But that’s exactly what I would like to see for a new entry in the Lost Vikings series.  Trine has proven that this type of game can still sell in the right market, and a new Vikings game is perfectly suited for digital download.  With PSN, XBLA, Wii Ware, Steam, and iOS all available, The Lost Vikings 3 has the potential to reach a much larger audience than it ever did in the past.

Blizzard has come a long way with their particular brand of art design, and it would be great to see that applied to Erik, Olaf, and Baleog.  I envision this game to be a beefed up World of Warcraft played on the 2D plane. While this would probably make the game look simplistic by current triple-A standards, the animation would be key, as it was with the older games. The Vikings need to animate smoothly, with tons of incidental and contextual animations.  In this way, they would pop off of the screen like never before, with all the humor and personality that Blizzard is known for.

As far as the core game mechanics, why fix what isn’t broken?  If there’s one thing Blizzard does well, it would be polished iterations on tried and true concepts. While the basic idea of three characters navigating dangerous levels to find an exit wouldn’t change much, the actual design of those levels can benefit from the past 15 years of game development.  Imagine a Lost Vikings level that played with portals, for example.

Of course, we live in a connected gaming society now, so multiplayer is a no-brainer this time around. While it should still be viable for a single player to manually switch between the three Vikings, having three player co-op would really bring this game into the modern age.  Since the game itself really only needs a few buttons, there should be a way to put up waypoints for specific characters. For example, if you’re playing as Erik but need Olaf to raise his shield for a jumping off point, it should be as simple as a button press to tell the player using Olaf where to stand. Of course, the game would support voice chat, but in the realm of hostile gaming environments, having a way to communicate without words is a must.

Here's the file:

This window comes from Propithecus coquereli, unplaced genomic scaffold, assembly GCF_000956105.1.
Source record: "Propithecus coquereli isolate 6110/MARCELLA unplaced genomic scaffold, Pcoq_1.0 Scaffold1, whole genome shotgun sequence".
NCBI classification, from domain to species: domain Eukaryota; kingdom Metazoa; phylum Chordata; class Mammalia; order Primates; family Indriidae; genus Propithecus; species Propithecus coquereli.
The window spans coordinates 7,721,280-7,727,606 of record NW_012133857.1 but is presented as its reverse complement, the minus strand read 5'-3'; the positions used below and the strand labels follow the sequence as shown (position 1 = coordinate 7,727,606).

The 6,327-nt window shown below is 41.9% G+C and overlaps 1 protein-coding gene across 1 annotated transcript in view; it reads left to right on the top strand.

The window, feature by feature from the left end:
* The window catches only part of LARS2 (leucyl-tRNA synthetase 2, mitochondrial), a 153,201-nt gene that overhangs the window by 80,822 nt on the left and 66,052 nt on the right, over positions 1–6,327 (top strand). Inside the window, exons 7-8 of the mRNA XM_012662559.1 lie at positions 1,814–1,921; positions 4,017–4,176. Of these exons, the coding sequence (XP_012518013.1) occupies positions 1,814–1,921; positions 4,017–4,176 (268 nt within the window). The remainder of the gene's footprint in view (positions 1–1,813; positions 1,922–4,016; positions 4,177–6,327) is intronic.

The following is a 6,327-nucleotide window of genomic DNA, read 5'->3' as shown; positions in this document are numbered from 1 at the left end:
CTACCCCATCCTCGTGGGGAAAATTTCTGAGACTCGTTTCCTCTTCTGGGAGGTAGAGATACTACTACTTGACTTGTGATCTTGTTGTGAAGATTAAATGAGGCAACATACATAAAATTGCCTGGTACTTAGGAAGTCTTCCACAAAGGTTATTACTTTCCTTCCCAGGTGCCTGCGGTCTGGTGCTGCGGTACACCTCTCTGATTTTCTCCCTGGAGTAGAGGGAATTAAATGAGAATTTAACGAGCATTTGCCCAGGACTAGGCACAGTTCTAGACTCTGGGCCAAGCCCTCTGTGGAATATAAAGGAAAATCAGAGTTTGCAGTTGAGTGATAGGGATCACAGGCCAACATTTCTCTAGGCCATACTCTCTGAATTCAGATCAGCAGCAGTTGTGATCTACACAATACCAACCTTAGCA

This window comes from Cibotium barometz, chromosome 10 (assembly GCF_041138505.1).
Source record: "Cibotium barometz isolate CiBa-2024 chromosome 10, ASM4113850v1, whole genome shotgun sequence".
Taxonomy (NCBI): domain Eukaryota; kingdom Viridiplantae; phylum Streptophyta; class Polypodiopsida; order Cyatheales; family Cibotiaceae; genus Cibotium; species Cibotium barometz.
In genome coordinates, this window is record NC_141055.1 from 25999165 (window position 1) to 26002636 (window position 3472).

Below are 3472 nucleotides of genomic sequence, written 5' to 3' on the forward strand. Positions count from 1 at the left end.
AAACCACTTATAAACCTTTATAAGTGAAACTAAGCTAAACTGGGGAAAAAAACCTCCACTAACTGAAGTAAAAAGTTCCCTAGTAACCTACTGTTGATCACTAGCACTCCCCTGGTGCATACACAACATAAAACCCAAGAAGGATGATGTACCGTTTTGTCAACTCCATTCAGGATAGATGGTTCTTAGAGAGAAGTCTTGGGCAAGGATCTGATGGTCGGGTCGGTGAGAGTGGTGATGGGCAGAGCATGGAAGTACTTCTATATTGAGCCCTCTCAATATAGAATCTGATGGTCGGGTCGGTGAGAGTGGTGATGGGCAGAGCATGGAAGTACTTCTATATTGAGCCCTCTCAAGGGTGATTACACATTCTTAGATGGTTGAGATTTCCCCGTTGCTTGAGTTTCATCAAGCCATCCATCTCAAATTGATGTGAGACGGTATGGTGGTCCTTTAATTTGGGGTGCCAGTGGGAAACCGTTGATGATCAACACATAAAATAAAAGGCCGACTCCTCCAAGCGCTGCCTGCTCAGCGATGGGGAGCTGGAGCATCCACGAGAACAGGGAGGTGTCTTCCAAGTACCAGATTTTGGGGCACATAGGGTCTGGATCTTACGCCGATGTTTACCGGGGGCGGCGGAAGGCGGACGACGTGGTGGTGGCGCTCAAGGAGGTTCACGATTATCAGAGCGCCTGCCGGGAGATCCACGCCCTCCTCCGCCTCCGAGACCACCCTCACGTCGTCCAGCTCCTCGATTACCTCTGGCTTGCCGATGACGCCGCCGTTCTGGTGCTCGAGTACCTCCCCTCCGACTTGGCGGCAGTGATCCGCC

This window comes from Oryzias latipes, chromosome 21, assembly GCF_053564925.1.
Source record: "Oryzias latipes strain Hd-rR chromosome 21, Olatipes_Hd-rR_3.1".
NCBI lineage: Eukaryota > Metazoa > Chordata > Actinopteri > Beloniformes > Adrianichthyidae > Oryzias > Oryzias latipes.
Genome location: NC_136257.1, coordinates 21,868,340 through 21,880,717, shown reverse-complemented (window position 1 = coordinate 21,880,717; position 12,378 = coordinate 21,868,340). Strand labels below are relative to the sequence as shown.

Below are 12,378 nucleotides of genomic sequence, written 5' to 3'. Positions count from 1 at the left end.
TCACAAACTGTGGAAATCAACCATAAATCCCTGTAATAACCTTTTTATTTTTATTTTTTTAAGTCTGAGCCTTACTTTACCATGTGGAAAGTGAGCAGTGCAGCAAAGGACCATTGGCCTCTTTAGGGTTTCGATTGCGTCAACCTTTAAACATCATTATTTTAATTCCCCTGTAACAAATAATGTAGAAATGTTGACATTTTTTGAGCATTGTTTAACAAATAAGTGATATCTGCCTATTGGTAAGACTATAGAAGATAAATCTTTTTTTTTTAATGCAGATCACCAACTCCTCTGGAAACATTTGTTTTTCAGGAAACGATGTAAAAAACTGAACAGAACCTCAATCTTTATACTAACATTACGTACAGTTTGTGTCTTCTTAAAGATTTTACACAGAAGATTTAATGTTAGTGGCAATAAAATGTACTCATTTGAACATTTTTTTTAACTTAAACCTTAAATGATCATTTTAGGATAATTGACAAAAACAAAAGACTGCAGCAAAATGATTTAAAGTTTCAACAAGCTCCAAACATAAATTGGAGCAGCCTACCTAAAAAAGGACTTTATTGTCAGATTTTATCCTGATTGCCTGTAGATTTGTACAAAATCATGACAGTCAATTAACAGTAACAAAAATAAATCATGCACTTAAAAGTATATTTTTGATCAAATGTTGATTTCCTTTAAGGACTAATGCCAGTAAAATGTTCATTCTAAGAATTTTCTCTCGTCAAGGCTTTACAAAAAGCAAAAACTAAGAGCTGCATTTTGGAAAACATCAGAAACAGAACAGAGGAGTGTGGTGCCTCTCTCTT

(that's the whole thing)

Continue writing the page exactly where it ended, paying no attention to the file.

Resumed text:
The Lost Vikings stands as one of my favorite games of the 16 bit era. I’ve felt for years that it’s high time for these lovable Norse warriors to come back to the forefront, and we’re at a place in video game history where it’s easier than ever for this to happen. I’ve given my ideas for the future of this franchise, but what are yours? Let us know in the comments, and also any ideas for future installments of MIA.


 

Comments

Angelo Grant Staff Writer

03/09/2012 at 10:40 AM

While it's not a franchise, the old Blizzard game I would most like to see make a comeback would be Rock 'N Roll Racing.  It was a flawed game (Passwords instead of saves on an SNES? Seriously?!) but man did I had some fun with that as a kid.  Also, you could use Olaf as a driver if you entered a cheat code.

Vic Roman Staff Alumnus

03/09/2012 at 10:41 AM

Rock 'n Roll Racing was awesome!

Julian Titus Senior Editor

03/10/2012 at 11:23 AM

I love Rock 'n Roll Racing too. I think it would be harder to bring it into the modern age, as it was basically just an overhead car combat game with licensed rock music. Mind blowing at the time, but if you release that to a new generation, they will wonder what the big deal is.

I never played the pseudo sequel, Red Asphalt. I think it even took me a year or so to realize that it was related.

transmet2033

03/26/2013 at 11:38 AM

I remember reading an old nintendo power that talked about lost vikings 2.  I just had to play it, and I loved it.

I eventually found the psx copy norse by norsewest at gamestop for a few bucks and had to get it. 

Log in to your PixlBit account in the bar above or join the site to leave a comment.

Hot Story

F-1 Race Review Rewind

As we age, we sometimes look back on a game we once enjoyed and discover that isn’t nearly as fun as we thought all those years ago. F-1 Race is one of those games for me. Originally released in 1984 on the Famicom, Nintendo reworked a few gameplay elements for its Western release on the Game Boy in 1990. Back then, I was enthralled with the idea of racing around in a Formula One machine while battling it out for first place. Maybe it was the thrill of screaming down the track at 360 km, or perhaps it was just the excitement of playing a new Game Boy game. Whatever the case was, I thought I had gold in the palm of my hands.

Read More...

Support